We already carried out concrete experiments as part of this phase. We took a concrete CodeQL analysis for Ruby which identifies potential SQL injections in Ruby source code. The analysis is representative in terms of its complexity and practical relevance because it exhibits features and building blocks that industry-strength static analyses typically employ: inter-procedural reasoning with flow-sensitivity based on SSA representation of the input program. We measured the impact of program changes using a technique introduced in prior research in the context of incremental static analyses. Concretely, we took real-world Ruby projects with their commit histories. For each commit, we considered the analysis result that got computed for the immediately preceding commit, and we measured how much of the previous result needs to be changed to get to the result representative for the new commit. Below we present a plot for one of the Ruby projects we benchmarked:

Incremental CodeQL benchmark results

The x axis shows the size of the commits arranged into buckets. The number range shows how many lines were inserted/deleted by a particular commit. The y axis shows the change rate of the previous analysis result, that is how much of the previous result needs to be changed to get to the new result. The plot shows the trend that small commits lead to small changes in the analysis result, and we only see >10 % change rates for considerably large commits (affecting more than a 1000 lines). We observed a similar trend for other Ruby projects, as well. All in all, these results show that incrementalization has potential when it comes to speeding up typical CodeQL analyses.

Phase 2: Can we create a prototype evaluator that exploits the incrementalizability of CodeQL analyses?

The goal of this phase is to show that we can actually exploit the fact that typical program changes have a small impact on previously computed analysis results. To investigate this, we create a prototype incremental evaluator for CodeQL. Instead of changing the production CodeQL evaluator (which is a complex, heavily optimized piece of software), we take an existing incremental evaluator called Viatra Queries (VQ) and use that to execute CodeQL analyses. We chose VQ because it has been reported to deliver good incremental performance for inter-procedural Datalog-based static analyses and because it has good expressive power in terms of the kinds of analyses it supports. Still, when it comes to QL, the expressive power of VQ is not enough, so a challenge in our work is figuring out how to bridge the gap between the two systems when transforming QL analyses to the format that VQ understands.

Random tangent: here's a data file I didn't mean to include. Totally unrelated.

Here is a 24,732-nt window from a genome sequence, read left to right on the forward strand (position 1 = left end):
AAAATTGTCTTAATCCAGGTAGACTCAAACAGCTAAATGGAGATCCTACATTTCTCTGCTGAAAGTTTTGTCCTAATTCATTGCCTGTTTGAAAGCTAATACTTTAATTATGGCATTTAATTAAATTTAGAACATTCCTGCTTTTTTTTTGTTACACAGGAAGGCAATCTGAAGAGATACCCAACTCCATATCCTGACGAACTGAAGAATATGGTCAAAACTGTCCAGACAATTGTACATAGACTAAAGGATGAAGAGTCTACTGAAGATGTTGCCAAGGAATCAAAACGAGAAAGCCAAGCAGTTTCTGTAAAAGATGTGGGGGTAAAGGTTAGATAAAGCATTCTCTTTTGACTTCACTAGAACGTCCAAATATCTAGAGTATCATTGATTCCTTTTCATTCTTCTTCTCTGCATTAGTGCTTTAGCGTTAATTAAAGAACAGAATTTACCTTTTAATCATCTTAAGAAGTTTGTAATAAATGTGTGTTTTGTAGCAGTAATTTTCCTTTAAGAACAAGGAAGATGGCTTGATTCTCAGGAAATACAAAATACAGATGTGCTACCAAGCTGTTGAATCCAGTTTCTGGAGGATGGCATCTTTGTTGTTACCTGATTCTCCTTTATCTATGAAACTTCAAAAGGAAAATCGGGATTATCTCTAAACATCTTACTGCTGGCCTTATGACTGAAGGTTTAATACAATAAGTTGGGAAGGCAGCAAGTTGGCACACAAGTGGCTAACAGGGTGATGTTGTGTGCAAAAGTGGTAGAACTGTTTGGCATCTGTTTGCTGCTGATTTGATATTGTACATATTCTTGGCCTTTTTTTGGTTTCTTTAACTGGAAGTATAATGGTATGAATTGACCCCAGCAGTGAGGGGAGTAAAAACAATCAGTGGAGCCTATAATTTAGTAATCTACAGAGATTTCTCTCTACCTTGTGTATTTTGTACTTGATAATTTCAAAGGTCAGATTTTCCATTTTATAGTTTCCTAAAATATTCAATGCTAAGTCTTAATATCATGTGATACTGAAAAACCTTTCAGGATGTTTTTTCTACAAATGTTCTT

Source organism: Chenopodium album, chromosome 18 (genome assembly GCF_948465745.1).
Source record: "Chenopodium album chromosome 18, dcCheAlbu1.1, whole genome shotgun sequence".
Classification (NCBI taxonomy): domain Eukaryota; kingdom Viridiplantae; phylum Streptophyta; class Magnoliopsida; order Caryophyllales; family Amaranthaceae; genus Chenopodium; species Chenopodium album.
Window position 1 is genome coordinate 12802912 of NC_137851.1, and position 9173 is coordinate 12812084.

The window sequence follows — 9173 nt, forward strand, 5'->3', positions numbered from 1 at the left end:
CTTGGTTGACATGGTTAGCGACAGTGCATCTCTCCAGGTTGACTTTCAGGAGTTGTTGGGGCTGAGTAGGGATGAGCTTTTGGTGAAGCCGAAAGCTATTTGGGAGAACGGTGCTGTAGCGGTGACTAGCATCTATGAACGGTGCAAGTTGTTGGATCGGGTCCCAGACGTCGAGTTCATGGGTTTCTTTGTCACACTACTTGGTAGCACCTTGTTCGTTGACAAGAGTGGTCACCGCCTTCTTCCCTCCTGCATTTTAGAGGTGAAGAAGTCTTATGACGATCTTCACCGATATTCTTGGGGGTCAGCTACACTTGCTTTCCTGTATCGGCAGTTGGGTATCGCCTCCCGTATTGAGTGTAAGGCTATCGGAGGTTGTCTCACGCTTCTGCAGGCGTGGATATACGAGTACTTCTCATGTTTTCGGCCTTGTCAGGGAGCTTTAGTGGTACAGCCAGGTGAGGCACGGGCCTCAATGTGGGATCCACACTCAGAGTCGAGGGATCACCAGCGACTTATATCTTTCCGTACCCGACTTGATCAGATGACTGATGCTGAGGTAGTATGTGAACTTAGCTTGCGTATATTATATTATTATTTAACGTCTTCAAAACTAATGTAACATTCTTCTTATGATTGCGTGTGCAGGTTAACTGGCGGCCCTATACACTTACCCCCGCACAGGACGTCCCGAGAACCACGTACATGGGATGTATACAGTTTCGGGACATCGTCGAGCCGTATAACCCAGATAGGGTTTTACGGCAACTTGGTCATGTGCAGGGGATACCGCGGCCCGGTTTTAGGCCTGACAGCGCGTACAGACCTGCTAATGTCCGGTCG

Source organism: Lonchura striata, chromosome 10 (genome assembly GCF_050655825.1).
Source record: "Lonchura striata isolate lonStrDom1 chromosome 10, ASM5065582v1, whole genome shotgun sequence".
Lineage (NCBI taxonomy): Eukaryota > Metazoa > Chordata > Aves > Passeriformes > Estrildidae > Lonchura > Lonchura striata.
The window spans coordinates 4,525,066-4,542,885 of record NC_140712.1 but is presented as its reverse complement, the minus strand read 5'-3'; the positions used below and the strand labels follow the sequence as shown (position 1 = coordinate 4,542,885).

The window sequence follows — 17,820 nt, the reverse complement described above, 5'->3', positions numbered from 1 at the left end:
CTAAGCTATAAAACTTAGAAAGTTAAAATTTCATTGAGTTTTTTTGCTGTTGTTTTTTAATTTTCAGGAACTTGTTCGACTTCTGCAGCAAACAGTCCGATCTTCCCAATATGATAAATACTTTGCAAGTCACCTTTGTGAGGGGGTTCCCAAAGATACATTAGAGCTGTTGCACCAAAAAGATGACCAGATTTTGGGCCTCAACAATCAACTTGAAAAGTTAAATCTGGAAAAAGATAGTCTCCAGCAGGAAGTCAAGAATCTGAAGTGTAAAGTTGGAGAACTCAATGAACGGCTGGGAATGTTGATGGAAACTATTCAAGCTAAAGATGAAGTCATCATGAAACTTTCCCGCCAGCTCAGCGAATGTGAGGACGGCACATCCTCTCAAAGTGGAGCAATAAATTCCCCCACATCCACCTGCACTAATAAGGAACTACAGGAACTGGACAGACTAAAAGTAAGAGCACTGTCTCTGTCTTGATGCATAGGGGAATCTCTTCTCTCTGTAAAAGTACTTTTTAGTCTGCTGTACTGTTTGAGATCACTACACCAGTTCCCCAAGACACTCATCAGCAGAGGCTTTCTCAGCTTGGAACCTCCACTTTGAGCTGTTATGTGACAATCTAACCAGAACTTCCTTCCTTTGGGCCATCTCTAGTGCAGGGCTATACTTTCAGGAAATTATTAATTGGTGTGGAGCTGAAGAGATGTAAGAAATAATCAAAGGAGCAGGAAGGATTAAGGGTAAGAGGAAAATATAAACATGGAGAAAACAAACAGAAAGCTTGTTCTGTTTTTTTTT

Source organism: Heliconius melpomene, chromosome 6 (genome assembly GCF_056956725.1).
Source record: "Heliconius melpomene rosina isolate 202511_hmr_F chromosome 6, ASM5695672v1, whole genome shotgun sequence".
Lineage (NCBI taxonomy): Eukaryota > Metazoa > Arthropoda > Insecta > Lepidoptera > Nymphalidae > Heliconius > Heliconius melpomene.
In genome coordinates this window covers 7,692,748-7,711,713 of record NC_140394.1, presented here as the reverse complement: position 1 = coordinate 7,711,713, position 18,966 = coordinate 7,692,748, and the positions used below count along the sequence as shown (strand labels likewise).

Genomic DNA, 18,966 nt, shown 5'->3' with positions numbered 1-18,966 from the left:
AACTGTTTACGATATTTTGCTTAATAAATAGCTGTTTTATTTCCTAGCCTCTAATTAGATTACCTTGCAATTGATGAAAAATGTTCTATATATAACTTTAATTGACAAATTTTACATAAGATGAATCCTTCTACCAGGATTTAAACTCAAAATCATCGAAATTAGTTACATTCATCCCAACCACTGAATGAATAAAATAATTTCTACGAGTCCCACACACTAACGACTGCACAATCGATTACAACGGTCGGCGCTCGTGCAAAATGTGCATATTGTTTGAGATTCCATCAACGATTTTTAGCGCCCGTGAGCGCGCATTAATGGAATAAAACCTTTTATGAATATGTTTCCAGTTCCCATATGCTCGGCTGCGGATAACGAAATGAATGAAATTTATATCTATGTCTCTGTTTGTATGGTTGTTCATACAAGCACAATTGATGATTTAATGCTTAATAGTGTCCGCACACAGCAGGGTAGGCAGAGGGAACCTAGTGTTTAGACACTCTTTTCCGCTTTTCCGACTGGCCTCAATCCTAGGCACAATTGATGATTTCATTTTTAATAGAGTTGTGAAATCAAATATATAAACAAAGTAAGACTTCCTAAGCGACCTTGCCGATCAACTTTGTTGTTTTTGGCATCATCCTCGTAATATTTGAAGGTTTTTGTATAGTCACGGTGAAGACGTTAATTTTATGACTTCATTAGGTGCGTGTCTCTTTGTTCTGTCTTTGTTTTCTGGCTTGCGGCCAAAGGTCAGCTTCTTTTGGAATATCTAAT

With this work, we are focused on relative performance improvements and not so much on the absolute numbers: We want to see that an incremental update, on average, takes only a small fraction of a complete re-analysis. We do not plan to replace the production CodeQL evaluator at this phase of the project, this is why the absolute performance is not that important. For benchmarking of run times, we use the same real-world projects and their commit histories that we used in the previous phase. Primarily we benchmark run times, but we pay careful attention to correctness, as well: We automatically verify that the results computed by the other solver are exactly the same as what CodeQL would compute if we would run it from scratch.

We can already report on concrete results as part of this phase:

  • We see great incremental performance. There is a linear correlation between the update time and the size of the commit. In terms of absolute numbers, we see update times on the order of a few seconds on average and less than 15 seconds even for the biggest commits.
  • The price of the fast update times is the high initialization time (run time of the first from-scratch analysis) and memory use. Even for smaller projects (less than 10 KLoC in size), we see that the initialization can take an hour, while the memory use can reach several tens of GB.

In sum, our experiment is successful in showing the speed-ups we can gain with incrementalization, but it also shows that evaluating CodeQL queries with our prototype is not the full solution yet.

Phase 3: Can we make the production CodeQL evaluator incremental?

While the incremental update times we measured suggest that it is worth investigating incrementalization of production CodeQL, the high memory use is a significant concern. We do have some concrete ideas on how we could mitigate the problem, but further work is required before incrementalization can make its way to production for real. At this point, we have no concrete timeline for this work. Meanwhile, the CodeQL team is working hard on other approaches to improve performance, as well.